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Local municipalities vie for your ‘hometown tax’

Monday, August 11th, 2014

Screen shot of web portal site for products being offered as gifts in exchange for "hometown tax" donations

Screen shot of web portal site for products being offered as gifts in exchange for “hometown tax” donations

The ruling Liberal Democratic Party is already thinking about next year’s local government elections and in order to help their candidates is studying a possible increase in the maximum tax deduction afforded to people who contribute “hometown taxes” (furusato nozei), a system that was implemented in 2008 to help regional municipalities struggling with budget shortfalls.

Because an increasing portion of the population is concentrated in large metropolitan areas, local government tax bases are eroding. The hometown tax diverts some of the money people pay to big city governments to these smaller municipalities in the form of donations. In order to make the system attractive to taxpayers, the central government offered deductions not only for national income taxes, but also for local income taxes.

Taxpayers can donate funds to a local government that is different from the one where they live, and despite the name of the system it doesn’t have to be their hometown. It can be any locality. Say you live in Tokyo but you want to help out a town in Fukushima devastated in the disaster of 2011, something that many people have used the furusato nozei to do. If you donate 20,000 to that town in Fukushima through the hometown tax system you can get a deduction off your national tax bill this year, and since local income taxes are based on national income taxes, this deduction, as well as a separate deduction for charitable donations, is reflected in your local tax bill the following year, which will be lower that it would have been otherwise as a result. So for the ¥20,000 donation, the taxpayer ends up with an ¥18,000 tax savings (¥20,000 minus a ¥2,000 handling fee).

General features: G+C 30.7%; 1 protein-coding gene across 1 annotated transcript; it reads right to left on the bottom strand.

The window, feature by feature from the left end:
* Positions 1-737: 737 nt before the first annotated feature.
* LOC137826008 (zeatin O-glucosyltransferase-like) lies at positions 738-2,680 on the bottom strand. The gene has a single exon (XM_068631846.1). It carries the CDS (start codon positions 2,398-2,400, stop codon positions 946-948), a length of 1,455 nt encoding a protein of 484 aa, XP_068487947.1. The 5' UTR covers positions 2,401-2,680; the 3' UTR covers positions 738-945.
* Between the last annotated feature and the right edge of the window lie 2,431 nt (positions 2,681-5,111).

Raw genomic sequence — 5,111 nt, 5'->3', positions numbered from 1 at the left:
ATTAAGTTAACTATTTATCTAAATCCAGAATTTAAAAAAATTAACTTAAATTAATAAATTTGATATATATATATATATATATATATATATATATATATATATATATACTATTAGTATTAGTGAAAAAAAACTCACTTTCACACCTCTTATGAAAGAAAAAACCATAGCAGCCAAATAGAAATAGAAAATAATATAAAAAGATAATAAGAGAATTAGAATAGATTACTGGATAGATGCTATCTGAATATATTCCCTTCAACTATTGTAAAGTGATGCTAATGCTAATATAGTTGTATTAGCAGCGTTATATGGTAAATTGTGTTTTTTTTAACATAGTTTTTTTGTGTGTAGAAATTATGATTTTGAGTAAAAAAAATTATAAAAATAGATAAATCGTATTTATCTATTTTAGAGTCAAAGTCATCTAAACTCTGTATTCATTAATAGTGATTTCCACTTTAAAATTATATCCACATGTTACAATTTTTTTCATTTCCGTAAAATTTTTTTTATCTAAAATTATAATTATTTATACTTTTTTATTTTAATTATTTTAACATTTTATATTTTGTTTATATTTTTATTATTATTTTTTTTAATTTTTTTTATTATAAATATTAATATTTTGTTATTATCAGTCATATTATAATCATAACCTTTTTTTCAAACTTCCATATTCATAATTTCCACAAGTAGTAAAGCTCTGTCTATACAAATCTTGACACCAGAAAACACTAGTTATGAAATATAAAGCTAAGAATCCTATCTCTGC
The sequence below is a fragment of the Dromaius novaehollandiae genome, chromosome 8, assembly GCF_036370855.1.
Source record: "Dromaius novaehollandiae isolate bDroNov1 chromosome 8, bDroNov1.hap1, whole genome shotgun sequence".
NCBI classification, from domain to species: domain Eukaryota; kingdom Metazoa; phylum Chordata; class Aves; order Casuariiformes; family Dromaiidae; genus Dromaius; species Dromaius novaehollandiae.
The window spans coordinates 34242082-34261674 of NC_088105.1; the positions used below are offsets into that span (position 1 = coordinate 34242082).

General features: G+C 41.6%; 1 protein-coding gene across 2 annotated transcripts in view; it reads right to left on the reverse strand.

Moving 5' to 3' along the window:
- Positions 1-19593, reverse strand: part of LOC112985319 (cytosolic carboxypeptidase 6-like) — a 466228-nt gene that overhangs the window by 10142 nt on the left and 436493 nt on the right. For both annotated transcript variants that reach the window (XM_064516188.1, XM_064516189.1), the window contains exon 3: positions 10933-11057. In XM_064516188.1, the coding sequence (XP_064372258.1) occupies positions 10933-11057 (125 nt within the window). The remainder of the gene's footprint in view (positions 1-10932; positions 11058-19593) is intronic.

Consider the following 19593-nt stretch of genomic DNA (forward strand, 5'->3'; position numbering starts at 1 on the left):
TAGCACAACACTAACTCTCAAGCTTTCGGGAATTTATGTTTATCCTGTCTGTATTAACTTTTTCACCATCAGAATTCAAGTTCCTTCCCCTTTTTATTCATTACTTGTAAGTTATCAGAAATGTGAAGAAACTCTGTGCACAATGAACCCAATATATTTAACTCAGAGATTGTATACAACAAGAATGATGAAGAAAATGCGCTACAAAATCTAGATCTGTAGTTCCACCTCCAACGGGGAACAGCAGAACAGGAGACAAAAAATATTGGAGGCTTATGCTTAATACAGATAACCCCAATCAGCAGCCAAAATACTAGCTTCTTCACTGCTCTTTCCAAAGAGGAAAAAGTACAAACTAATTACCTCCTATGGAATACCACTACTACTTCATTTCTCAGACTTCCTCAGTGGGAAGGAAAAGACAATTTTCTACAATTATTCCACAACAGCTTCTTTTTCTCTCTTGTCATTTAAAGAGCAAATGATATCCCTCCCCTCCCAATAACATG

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Inflation Watch: Food manufacturers offering less

Saturday, August 2nd, 2014

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Use your noodle: ¥198 regular price 5-pack of Aeon instant ramen vs. ¥198 sale price 3-pack of Sapporo Ichiban instant chanpon

Economists in Japan have been carefully scrutinizing buying trends since the consumption tax was raised in April. Everyone has noted that buying has dipped by at least 4 percent since the 3 percent tax hike went into effect, but many think that it will rebound later in the year since so many consumers bought a lot of stuff just before the hike. And it is also true that some prices of goods and services have gone up, as well, especially food, but for the most part makers have tried to keep them the same, despite the fact that the lower yen has resulted in higher prices for imported ingredients, not to mention increased demand for all food products in developing countries. In addition, the higher price of oil has boosted the cost for packaging.